A few days ago, I took a trip out to Martha’s Vineyard. We left Rhode Island on a ferry and arrived at the Vineyard about an hour and forty minutes later. It was a nice day.
On the ferry, there were all sorts of characters. I’m sure you can imagine the bunch. From the golfers to the strange lady with the Golden Retriever…they were all there. Needless to say, practically everyone on the boat was more wealthy than I. An eccentric group, if you will.
As I sat on the center deck, leaning over with my head in my hands, trying to grab some shuteye, a small group of semi-rowdy middle aged men were discussing the origins of the universe. I thought this was apropos because we were all getting a little loose by the thought of going somewhere so exciting.
As I sat there, listening, my ears perked up. I had my eyes closed as to not give them any indication I was in fact attuned to their conversation. Now, let me tell you, when anyone begins a conversation regarding the beginning of space’s great expanse, it’s difficult not to salivate over the soon-to-be learned theories. Unfortunately, the first few sentences is basically where the intelligence of this conversation began and ended.
The louder and more outgoing of the group gave his theory. He said that god made the universe. Not one god in particular, but any god would do. Okay. That’s one theory. Now, from what I have gathered throughout my life, there is only one other available theory about how the universe was born…”it was alway here.” This is where things got slippery.
As the conversation progressed and theories flew in from left field, the group of men became more subdued in their vocalism. They began to engage in “groupthink.” By this I mean they started to realize there were no real answers and they wanted to get back on the same playing field so they could move on with their day. Also, after a while, the conversation was pretty much beat.
Towards the end of the discussion, the leader of the group said something along the lines of, “Well, there is nothing that has always been in existence. Nothing can just be. A god had to have created the universe.” Of course, this is the point a small smile formed from my lips.
If you have ever heard the term, Self-Defeating Statement before, you will know that it means: A self-defeating (or self-refuting) statement is a statement that fails to meet its own standard. In other words, it kind of cancels itself out.
This is a very interesting tidbit of education because once you learn what self-defeating statements are, you begin to recognize them almost everywhere. You can poke holes in people’s logic and become a much more effective conversationalist and debater.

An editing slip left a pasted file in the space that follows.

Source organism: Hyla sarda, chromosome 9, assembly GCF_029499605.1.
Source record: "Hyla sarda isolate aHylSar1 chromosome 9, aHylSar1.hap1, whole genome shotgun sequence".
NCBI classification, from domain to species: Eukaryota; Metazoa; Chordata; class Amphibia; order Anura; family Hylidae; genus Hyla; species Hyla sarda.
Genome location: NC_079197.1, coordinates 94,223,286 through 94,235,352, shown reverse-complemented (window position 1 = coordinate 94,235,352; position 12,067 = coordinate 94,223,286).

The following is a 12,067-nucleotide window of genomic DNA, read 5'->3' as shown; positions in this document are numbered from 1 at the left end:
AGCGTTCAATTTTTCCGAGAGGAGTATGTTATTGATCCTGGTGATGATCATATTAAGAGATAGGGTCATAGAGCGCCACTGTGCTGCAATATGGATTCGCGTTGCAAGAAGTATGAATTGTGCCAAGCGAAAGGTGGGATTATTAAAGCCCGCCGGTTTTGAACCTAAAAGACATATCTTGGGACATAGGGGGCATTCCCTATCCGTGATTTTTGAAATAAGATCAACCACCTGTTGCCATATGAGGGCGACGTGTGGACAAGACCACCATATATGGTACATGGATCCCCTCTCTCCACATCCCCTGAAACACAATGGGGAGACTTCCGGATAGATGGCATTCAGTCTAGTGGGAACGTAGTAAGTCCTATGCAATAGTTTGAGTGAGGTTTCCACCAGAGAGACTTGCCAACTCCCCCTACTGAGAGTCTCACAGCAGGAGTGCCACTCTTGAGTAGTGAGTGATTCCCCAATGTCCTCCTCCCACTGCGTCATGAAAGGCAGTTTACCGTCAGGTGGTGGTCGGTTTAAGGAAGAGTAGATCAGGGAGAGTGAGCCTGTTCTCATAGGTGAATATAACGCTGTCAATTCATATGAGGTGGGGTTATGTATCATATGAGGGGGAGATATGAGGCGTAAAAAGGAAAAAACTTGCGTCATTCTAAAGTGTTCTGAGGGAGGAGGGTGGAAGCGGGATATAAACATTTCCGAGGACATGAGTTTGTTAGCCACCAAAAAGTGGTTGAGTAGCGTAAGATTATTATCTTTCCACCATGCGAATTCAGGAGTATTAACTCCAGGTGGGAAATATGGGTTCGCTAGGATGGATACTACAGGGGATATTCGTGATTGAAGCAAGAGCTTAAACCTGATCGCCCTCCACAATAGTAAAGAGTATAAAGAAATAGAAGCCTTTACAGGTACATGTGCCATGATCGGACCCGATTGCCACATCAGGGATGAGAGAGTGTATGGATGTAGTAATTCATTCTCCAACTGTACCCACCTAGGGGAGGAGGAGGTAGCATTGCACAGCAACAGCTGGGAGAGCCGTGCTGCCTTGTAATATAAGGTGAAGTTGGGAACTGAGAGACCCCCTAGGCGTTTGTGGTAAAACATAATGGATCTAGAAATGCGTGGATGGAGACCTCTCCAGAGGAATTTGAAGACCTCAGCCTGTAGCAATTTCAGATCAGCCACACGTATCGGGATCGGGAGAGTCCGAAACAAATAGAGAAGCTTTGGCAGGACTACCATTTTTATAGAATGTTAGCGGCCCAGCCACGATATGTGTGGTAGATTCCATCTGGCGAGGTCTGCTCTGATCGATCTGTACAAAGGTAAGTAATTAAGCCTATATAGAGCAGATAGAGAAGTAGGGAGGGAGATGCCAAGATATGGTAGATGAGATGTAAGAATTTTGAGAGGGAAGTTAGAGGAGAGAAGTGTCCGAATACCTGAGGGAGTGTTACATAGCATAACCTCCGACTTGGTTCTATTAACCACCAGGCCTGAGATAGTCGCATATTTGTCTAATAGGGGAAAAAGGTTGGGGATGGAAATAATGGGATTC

A famous example of a self defeating statement is: There is no truth. (Thank you Apologetic Junkie) As you can see, if there was no truth, the statement, “There is no truth” would be false. The statement cancelled itself out by what it said.
So, back to what was said on the boat – “Well, there is nothing that has always been in existence. Nothing can just be. A god had to have created the universe.”
Let’s take this statement apart. When this fella said, “Well, there is nothing that has always been in existence.” he may have been correct. We haven’t a clue if there is or isn’t anything that has existed forever. It’s a very debatable point (actually it’s not since we have no evidence). After that, he said, “Nothing can just be.” He may have been correct about that as well. While this is nothing more than a wild guess, I couldn’t offer anything that would have convinced him that he was wrong. He got into trouble when he said, “A god had to have created the universe.”
Now, the statement “A god had to have created the universe.” isn’t self-defeating by itself. It’s actually quite similar to this gentleman’s first two statements. It’s the connectedness of the statements that made the last one self-defeating. Does that make sense? If nothing has been in existence forever and if nothing can just be, where did these gods come from?
As a side note, this is what has always made me wonder about the big bang theory. If the universe was created by a chunk of mass exploding, where did that chunk of mass come from? The chain of questions goes on and on.
It’s a tough world out there. So many of us try to mix logic with faith with emotion with everyday life. It’s challenging to say the least. I think the safest thing to say is that we are all wrong a good percentage of the time. That’s okay, because we are nothing more than human and as we all know, “to err is human…”
I hope you enjoyed my post about self-defeating statements. If you are a philosophy buff and would like to add or correct anything, I surely would welcome your comment.